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FBI says Saudis `buying off' detainees

WASHINGTON -- The Saudi government has been paying for lawyers, and in some cases for bond, for hundreds of its citizens who have been detained, prosecuted, or questioned inside the United States during the crackdown on terrorism. The FBI openly calls the practice tantamount to "buying off" witnesses.

Saudi officials said they have spent more than $1 million to provide American lawyers for those detained or questioned here since the attacks of Sept. 11, 2001. Most, they said, are students being held on technical violations of immigration laws.

The Saudis acknowledged concerns by the Justice Department and FBI, but said it was essential that Saudis who are unfamiliar with the American legal system be provided with good lawyers to defend themselves.

"Our view is give them lawyers and let the process take its course, and if they are found guilty of crimes they will pay their price and would have had fair representation. If not, they should be released," said Adel al-Jubeir, Crown Prince Abdullah's foreign policy adviser.

John Pistole, assistant director of the FBI's counterterrorism division, recently told the Senate the FBI has raised concerns with the Saudi government that paying legal bills and bond for Saudis being questioned in the terror probe could influence what they say in their testimony.

"To us, that is tantamount to buying off a witness, if you will. So that gives us concern if the government is supplying money for defense counsel," Pistole testified.

The United States does not provide its citizens with lawyers and bail money when they are detained in foreign countries, although US embassies often will intervene to ensure they are treated fairly.

Immediately after the suicide attacks, US law enforcement focused heavily on Saudis after learning 16 of the 19 hijackers were from the kingdom.

Saudi officials say several hundred of their citizens were detained in the weeks immediately after Sept. 11 on immigration violations or terrorism suspicions, but the number detained today has dwindled to around a dozen.

A recent Justice Department investigation concluded many immigrants rounded up after the terror attacks were improperly detained for unnecessarily long periods of time and some endured mental or physical abuse during detention.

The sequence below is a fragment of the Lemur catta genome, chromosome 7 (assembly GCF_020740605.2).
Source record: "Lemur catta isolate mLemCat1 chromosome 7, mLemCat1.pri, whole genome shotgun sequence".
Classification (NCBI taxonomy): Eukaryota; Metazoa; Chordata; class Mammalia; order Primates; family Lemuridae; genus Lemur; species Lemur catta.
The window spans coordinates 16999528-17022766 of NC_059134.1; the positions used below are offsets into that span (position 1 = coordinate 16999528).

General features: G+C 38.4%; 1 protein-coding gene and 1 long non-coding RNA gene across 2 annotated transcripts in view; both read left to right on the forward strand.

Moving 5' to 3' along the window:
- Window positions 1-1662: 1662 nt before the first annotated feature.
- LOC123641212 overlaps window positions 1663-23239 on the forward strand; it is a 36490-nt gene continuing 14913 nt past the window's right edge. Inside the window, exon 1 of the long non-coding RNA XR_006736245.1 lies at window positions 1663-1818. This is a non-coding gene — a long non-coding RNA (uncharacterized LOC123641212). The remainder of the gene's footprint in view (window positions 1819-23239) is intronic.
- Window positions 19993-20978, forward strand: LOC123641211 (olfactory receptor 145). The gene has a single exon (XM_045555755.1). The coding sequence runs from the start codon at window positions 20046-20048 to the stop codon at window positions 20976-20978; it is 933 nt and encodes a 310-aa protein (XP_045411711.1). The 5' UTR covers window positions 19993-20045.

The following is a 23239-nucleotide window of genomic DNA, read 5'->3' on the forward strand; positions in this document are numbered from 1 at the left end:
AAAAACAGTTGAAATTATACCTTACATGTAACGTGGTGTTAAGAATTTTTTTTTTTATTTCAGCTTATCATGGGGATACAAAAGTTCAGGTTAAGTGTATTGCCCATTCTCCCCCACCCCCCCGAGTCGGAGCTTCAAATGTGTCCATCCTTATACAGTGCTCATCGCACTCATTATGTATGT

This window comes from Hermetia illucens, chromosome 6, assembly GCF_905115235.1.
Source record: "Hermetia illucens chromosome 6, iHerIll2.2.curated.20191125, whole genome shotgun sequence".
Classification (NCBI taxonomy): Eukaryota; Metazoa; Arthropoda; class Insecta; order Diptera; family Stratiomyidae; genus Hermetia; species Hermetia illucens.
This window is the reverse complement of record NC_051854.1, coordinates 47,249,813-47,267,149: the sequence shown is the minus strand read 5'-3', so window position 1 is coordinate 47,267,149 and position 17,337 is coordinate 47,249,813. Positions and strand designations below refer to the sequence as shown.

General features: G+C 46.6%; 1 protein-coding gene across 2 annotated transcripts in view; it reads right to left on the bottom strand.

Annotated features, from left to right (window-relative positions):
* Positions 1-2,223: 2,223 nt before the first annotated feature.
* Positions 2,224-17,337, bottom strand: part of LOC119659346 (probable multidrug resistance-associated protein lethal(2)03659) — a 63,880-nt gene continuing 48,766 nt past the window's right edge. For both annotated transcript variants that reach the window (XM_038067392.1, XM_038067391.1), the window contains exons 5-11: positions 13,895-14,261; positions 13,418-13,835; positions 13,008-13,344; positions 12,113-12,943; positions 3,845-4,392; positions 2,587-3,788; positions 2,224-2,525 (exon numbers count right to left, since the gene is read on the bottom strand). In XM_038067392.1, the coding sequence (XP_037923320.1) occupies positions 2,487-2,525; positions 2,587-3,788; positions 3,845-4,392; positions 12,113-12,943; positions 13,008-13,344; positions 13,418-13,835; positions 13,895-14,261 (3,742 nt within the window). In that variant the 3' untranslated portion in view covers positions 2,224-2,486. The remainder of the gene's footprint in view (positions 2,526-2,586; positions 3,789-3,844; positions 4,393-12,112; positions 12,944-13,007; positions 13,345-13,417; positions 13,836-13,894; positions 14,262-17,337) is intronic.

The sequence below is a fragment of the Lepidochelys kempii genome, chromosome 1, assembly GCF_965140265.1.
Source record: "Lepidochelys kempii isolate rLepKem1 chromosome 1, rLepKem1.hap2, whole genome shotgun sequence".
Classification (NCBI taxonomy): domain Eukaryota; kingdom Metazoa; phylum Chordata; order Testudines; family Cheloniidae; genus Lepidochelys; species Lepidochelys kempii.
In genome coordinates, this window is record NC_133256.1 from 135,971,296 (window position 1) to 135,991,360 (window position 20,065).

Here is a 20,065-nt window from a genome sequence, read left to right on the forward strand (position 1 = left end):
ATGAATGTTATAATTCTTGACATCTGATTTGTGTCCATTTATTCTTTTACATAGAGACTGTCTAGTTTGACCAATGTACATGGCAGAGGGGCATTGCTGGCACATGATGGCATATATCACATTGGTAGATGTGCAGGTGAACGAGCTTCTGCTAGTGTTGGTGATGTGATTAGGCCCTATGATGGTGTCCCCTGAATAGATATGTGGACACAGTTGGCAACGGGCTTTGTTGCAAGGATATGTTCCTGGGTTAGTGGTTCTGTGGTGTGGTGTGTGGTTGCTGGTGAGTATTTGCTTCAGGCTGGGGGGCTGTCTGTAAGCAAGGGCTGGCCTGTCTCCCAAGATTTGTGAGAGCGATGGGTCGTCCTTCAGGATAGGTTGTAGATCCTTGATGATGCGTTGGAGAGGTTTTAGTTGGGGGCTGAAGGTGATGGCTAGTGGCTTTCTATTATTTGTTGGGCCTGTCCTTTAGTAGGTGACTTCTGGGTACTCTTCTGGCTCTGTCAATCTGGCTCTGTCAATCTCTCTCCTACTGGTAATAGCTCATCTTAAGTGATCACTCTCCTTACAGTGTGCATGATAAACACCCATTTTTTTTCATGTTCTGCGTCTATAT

A small number of Saudis have been charged with crimes, such as a University of Idaho graduate student charged with associating with Islamic extremists.

The Saudis are also paying for lawyers for any citizens who are detained or questioned by the FBI and are sometimes providing counsel to students as they apply, renew, or comply with their visas to ensure they don't get in trouble. Saudi-paid lawyers have sat in on hundreds of interviews by FBI and immigration agents.

The US lawyer hired by the Saudi Embassy to coordinate the hiring of attorneys across the country for Saudi citizens said she is mystified by the criticism.

"I am fascinated that the FBI is unhappy with it. Isn't the right to counsel a bedrock of the American court system?" asked Malea Kiblan, an immigration attorney who is the lead counsel for the Saudis on immigration cases.

Kiblan said she has arranged attorneys for hundreds of Saudis who have been detained on visa violations or simply been instructed by immigration agents to sit down and be interviewed.

For instance, when University of Idaho graduate student Sami Omar Al-Hussayen, a Saudi, was arrested this year on federal charges accusing him of links to Islamic radicals, immigration and FBI officials rounded up Saudi and Muslim students in Idaho for questioning, she said.

"The agents were flown in on a military air transport plane," Kiblan said. Hussayen as well as all the students interviewed during the sweep were provided attorneys paid by the Saudi Embassy, she said.

In some instances, Kiblan said, the Saudi government has also paid for bail or bond so Saudis could be released from detention, and is providing some attorneys to assist with visa renewals or interviews.

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